Nine in 10 adults reported a rise in their cost of living even before the energy price cap was hiked and national insurance increased this month.
New figures from the Office for National Statistics (ONS) show 87 per cent of adults said they’d seen an increase in their monthly cost of living between March 16 to March 27. That’s up from 6 in 10 (62 per cent) adults in the first two weeks of November.
Nearly a quarter (23 per cent) of adults said it was “very difficult” or “difficult” to pay their usual household bills compared to a year ago.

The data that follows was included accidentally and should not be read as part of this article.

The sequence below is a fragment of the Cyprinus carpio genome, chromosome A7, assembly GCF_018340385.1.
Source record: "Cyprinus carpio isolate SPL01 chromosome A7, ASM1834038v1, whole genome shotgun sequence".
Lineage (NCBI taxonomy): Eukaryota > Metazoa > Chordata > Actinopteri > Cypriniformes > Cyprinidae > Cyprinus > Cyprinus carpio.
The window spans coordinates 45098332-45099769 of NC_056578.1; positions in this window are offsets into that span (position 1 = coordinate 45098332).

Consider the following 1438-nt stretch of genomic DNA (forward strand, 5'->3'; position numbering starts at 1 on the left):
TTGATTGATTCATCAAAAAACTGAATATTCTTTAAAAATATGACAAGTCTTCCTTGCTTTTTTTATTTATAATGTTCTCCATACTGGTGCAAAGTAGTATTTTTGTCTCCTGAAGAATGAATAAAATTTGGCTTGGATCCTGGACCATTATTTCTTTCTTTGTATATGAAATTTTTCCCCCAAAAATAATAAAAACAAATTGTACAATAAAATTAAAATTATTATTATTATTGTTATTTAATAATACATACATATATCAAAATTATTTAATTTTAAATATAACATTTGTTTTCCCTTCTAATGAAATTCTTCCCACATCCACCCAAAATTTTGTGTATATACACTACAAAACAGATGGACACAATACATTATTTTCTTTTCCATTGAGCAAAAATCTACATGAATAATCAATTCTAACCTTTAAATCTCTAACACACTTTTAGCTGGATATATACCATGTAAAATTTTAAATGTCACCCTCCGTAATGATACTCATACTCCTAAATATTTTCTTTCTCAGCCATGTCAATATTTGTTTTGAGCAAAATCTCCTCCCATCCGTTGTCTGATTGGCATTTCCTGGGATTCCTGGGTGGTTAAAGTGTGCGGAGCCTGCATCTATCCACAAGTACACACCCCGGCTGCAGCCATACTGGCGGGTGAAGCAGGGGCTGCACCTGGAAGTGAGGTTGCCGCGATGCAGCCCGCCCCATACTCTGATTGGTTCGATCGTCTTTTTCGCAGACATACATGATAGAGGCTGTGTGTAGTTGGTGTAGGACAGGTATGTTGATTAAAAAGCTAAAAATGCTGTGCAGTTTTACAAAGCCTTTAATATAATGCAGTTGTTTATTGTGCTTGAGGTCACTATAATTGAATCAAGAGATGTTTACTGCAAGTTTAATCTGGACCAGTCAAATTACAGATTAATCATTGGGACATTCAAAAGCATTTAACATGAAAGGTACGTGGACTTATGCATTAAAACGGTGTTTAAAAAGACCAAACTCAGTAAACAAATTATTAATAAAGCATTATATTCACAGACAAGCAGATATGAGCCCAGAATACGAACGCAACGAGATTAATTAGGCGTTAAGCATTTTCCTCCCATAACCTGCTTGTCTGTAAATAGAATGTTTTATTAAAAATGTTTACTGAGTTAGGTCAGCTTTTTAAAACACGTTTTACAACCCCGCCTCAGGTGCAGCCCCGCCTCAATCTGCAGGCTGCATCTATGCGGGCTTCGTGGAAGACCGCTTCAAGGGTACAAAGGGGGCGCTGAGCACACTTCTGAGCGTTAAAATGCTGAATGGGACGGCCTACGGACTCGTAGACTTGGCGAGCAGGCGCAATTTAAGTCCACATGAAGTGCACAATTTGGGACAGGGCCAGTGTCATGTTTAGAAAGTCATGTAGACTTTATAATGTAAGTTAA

The price of food shopping was found by the ONS to be the most common reason cited for the increased cost of living, followed by gas or electricity bills, and the price of fuel.
Inflation rose by 7 per cent in March 2022, but with average wages rising at an annual rate of 4.8 per cent from November 2021 to January 2022, pay is not keeping up with soaring costs.
“The combination of shrinking pay packets and rising costs means that the pressure on households is building, with lower-income families set to feel the squeeze the most,” said Jack Leslie, senior economist at the Resolution Foundation.